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No free vote gives 'hallmark of a totalitarian regime' to abortion bill

The Conference of Religious in Ireland called for a free vote for politicians and the wider use of conscientious objection.

Image: Mark Stedman

IN A CAREFULLY-worded statement, the umbrella group for religious communities in Ireland has outlined its opposition to government plans to legislate for abortion.

The Conference of Religious of Ireland (CORI) said it was “acutely aware” that women who experience a difficult pregnancy should be treated with the “utmost compassion, sensitivity and care”, acknowledging the government’s duty to legislate for complex situations within a “transitioning and diverse society”.

It outlined its reasons for opposing the (heads of) Protection of Life During Pregnancy Bill and called for politicians to be given a free vote, as well as a widening of the use of conscientious objection to include entire institutions. The heads currently give the right to conscientious objection to individual doctors, but not hospitals.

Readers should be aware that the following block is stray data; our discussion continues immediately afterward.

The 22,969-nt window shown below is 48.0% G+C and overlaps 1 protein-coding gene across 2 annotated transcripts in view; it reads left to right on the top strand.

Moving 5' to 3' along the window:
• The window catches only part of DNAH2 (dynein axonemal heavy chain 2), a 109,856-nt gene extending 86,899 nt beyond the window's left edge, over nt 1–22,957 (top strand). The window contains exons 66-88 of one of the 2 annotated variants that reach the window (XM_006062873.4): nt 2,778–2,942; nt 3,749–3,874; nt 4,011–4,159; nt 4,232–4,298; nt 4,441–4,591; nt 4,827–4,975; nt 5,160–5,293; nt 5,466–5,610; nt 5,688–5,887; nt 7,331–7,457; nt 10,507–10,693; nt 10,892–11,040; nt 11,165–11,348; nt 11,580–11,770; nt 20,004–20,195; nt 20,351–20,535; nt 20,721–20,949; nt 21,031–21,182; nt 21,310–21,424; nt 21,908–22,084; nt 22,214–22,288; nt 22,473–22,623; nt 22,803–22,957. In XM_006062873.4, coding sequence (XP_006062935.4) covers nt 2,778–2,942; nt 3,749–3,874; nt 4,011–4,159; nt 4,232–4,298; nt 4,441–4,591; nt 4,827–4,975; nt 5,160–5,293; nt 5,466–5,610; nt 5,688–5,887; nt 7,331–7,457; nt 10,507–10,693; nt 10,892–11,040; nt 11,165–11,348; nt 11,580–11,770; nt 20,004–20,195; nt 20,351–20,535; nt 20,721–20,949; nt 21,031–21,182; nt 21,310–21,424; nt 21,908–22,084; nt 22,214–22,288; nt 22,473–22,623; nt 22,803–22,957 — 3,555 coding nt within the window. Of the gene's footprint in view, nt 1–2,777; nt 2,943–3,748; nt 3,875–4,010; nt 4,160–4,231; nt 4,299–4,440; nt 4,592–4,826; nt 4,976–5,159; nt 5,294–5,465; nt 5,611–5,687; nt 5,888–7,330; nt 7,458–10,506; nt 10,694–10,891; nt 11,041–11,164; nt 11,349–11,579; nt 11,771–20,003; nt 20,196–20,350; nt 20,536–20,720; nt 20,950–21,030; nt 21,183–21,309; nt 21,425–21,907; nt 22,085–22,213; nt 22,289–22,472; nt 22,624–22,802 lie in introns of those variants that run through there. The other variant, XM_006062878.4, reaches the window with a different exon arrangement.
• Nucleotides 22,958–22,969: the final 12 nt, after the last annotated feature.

“This freedom cannot be restricted to medical practitioners, midwives and nurses. Legal persons such as hospitals and institutions must also be free to exercise their right to conscientious objection,” said CORI.

Not providing a free vote or the option to abstain from participation in a “legislative process that could introduce abortion to Ireland…gives the hallmark of a totalitarian regime.

The organisation gave six reasons why it stood against the bill. It said its belief that the right to human life is the most fundamental of human rights under pinned that response.

“CORI appeals to legislators to recognise that abortion legislation concedes a basic principle of law – that innocent life may not be intentionally destroyed,” read the statement.

“Currently, medical treatment of mothers, whose lives are in danger, including surgery, therapy and medication is ethically permissible even if this results in the unintended death of an unborn child.  This is different from abortion, which is the intentional termination of the life of the baby and is morally wrong.”

According to the group, the controversial inclusion of suicide ideation as a grounds for a legal termination raises “serious moral questions”, stating the destruction of a foetus is not a solution.

Ganley: No political party represents the moderate, pro-life constituency

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